On July 28, Milwaukee County Circuit Court judge Glen Yamahiro ruled that ex-Wauwatosa police officer Joseph Mensah can be prosecuted for the killing of Jay Anderson Jr.
Anderson, a Black man, was sleeping in his car in Madison Park at night in 2016 before being confronted and killed by Mensah. The judge found probable cause exists for the crime of homicide by a dangerous weapon by Mensah, who is currently a sheriff’s deputy in Waukesha County. A special prosecutor will be appointed within 60 days.
The killing of Jay Anderson
According to the investigative summary by the Milwaukee police, at 3:35 a.m. on June 23, 2016, Mensah killed Jay Anderson Jr. while patrolling Madison Park in Wauwatosa for after-hours loitering violations. Mensah approached Anderson alone as he slept in his car. The summary claims that Mensah spotted a handgun on Anderson’s passenger-side seat causing him to order Anderson to put his hands up. Reporting from Mensah’s perspective, the summary alleges that Anderson began lowering his right hand and then lunged for the gun. Mensah shot Anderson in the head five times and once in his upper-right shoulder.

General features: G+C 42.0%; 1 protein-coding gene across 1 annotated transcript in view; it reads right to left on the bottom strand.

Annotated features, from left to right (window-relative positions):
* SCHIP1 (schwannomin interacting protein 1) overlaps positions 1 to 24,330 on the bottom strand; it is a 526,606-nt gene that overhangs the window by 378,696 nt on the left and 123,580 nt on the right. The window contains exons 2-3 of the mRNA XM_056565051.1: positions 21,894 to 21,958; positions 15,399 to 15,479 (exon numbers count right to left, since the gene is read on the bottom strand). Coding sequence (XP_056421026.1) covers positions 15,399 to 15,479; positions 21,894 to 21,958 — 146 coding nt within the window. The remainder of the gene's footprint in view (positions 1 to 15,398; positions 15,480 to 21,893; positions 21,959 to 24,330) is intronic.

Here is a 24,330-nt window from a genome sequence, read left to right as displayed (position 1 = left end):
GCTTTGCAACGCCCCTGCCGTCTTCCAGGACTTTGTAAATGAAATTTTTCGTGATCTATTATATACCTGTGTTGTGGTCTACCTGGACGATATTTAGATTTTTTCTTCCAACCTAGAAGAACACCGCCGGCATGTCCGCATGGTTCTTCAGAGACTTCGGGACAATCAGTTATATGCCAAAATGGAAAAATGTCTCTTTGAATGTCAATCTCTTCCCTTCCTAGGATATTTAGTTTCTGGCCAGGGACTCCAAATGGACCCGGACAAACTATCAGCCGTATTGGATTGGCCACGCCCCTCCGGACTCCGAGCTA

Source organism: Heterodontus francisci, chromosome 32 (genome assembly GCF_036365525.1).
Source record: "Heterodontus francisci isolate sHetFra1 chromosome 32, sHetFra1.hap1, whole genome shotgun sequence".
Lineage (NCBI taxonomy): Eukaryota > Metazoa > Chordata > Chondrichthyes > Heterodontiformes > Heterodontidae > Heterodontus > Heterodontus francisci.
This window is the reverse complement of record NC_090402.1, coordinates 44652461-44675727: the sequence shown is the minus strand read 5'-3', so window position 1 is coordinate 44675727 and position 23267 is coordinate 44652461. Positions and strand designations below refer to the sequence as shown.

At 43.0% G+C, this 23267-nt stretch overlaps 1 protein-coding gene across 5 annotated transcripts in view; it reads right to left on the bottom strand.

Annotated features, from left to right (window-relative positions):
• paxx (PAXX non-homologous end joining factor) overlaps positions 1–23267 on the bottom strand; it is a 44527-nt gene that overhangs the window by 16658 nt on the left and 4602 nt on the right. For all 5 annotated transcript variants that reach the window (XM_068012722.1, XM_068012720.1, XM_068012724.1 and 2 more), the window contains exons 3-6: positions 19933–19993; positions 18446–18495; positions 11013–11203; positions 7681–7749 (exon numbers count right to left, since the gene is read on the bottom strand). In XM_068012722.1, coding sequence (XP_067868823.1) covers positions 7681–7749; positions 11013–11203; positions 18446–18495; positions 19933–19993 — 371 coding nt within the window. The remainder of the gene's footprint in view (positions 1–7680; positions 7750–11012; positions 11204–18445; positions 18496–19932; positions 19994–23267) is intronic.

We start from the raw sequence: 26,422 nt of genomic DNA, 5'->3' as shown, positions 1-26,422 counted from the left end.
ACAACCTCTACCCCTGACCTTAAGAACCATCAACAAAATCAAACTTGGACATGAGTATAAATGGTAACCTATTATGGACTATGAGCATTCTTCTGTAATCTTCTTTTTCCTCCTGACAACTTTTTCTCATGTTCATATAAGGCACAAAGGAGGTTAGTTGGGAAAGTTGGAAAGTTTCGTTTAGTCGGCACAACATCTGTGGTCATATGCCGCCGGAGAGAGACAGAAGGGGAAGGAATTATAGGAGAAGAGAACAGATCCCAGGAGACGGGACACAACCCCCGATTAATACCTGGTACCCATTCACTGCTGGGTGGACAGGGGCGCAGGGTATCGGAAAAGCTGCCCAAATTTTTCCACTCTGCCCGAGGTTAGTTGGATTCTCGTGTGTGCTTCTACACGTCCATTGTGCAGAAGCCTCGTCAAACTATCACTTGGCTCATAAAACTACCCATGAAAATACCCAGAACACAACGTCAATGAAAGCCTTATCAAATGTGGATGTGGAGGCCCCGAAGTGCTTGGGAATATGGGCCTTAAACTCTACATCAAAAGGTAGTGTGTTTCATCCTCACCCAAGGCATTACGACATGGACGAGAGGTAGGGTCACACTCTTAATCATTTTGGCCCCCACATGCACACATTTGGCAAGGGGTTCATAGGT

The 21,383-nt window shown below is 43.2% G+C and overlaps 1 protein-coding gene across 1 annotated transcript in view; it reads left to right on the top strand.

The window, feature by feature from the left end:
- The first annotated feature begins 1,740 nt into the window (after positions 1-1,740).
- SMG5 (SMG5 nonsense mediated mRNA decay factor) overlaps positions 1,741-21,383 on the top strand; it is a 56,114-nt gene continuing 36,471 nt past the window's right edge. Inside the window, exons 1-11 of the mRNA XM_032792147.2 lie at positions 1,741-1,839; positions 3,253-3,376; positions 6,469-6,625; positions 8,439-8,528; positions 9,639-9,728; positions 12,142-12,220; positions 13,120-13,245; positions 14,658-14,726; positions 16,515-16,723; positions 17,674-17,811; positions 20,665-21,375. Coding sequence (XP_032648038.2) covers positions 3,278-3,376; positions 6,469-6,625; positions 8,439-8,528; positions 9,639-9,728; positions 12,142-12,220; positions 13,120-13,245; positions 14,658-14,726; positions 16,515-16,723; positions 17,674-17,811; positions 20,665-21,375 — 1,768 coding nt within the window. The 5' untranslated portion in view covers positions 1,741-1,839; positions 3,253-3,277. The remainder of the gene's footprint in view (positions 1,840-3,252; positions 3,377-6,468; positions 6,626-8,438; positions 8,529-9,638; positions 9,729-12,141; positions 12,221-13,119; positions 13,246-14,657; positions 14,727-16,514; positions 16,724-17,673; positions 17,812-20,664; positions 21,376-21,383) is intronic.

Mensah did not have a body camera, but his squad-car camera did capture video, but not audio, of the shooting. Regular and enhanced footage can be seen here.
Barry Weber, Chief of the Wauwatosa Police at the time, rationalized Mensah’s acting saying that he reviewed the footage numerous times at various frame rates and screen sizes. Drawing upon the notion of officer safety, WUWM reported Weber as saying, “A police officer who reasonably believes there is an imminent threat of danger or great bodily harm is authorized by law to use deadly force.”
A lawyer for the Anderson family, Jon Safran, countered the claim that Anderson lunged for the gun by saying that the video shows Anderson nodding off due to being tired. From the video, Anderson did not lunge for the gun but is still upright before he is killed by Mensah.
After the killing was referred to the Milwaukee Police Department for investigation, as required by law, Mensah was again cleared of all charges. The announcement was made after Anderson’s family met with Milwaukee County District Attorney John Chisholm, who told them that Mensah’s actions were justified as self-defense. (Milwaukee Journal Sentinel)
Shortly after, the Anderson family’s attorney contacted and requested that the U.S. Attorney’s Office in Milwaukee investigate to see if federal criminal charges could be brought. Federal investigators did investigate the case but failed to bring charges against Mensah. In a letter released by the Anderson family, the Milwaukee Journal Sentinel reported that the Department of Justice iterated that it saw “no reasonable basis for a criminal prosecution.” The ruling allowed Mensah to escape accountability, and he would go on to kill Alvin Cole in February of 2020.
Probable cause for prosecution determined